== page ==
A Guardian Angel protects from a shoulder demon.

A Guardian Angel protects from a shoulder demon.[19]

4. Angels and Demons are like Kerygma and Myth

Angels and demons have been dualistically paired together since ancient times, but these two spirits are not the same species. Barth firmly believes in angels, and all Christians must affirm the existence of angels, yet denies real being to demons. Angels are like things that exist and demons are like non-existence. We may not deny nothing or chaos. Nothingness is the ground of Barth's Demonology. Whatever nothingness may be, then that is what Demons are as well.

"Angels and demons are related as creation and chaos, as the free grace of God and nothingness, as good and evil, as life and death, . . . , as kerygma and myth. Perhaps the last analysis is best adapted to bring out the matter most sharply". [5]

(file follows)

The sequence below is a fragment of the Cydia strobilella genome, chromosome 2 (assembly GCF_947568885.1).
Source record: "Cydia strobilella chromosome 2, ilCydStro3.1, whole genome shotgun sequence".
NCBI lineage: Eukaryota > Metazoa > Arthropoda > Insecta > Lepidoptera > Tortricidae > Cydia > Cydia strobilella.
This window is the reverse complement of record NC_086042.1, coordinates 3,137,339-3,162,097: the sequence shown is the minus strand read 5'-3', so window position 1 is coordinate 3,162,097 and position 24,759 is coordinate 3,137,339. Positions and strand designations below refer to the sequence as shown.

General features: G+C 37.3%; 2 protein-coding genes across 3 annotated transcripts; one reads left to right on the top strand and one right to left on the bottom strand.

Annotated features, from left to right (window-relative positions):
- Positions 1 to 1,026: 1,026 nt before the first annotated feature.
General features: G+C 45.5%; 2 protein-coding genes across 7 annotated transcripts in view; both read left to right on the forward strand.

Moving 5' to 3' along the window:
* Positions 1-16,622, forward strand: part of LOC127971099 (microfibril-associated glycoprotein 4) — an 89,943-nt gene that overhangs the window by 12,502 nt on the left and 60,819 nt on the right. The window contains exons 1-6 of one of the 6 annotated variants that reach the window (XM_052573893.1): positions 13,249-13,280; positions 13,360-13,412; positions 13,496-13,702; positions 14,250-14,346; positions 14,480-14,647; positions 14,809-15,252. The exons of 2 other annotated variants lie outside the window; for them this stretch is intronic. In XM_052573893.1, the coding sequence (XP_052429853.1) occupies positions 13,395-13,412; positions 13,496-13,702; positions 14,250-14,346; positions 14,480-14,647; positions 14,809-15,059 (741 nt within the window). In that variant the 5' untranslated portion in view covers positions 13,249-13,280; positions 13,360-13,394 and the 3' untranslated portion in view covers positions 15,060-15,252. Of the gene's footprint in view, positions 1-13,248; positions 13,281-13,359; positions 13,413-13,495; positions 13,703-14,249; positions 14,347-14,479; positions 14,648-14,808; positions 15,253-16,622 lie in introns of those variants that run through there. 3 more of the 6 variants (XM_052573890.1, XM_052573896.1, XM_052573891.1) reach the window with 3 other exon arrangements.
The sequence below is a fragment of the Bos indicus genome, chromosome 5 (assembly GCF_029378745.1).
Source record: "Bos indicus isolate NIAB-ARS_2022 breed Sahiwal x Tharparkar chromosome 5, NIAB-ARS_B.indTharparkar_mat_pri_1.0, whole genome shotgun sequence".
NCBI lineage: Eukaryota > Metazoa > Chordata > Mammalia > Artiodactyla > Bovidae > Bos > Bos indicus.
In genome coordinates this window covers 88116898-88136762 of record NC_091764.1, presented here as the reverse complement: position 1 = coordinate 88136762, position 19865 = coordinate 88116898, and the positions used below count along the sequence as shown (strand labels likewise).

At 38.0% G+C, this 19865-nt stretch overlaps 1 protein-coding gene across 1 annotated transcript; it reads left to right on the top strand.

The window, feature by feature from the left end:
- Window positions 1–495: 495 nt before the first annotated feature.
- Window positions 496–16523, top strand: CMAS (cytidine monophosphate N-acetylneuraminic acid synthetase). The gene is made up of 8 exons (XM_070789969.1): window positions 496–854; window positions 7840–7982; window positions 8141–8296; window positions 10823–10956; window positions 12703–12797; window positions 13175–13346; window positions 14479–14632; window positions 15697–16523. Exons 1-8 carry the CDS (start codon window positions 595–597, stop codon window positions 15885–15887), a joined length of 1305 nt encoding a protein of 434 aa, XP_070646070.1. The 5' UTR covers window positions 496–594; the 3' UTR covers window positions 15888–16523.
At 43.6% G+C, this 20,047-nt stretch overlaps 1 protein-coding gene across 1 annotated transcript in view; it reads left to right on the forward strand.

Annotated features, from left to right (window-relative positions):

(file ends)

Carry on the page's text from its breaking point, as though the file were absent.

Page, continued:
5. Angels and Demons are not the same species

Likewise, Barth considers it an error to group angels and demons together as the same sort of creature. Demons are a negation of angels, and if there is such a thing as demons, then they exist only as a negation or negative reflection on angelic being, that lack any subsistence of their own.

"We can see at once the similarity of this sphere with that of angels, with the kingdom of God, the kingdom of heaven. We can see the reason for the misunderstanding in which it could be thought necessary not merely to contrast but to co-ordinate the two kingdoms, regarding demons not merely as opponents but as relatives and colleagues of angels. . . . Yet this is the very thing which we must never say, but resolutely oppose, in relations to these two kingdoms" [6]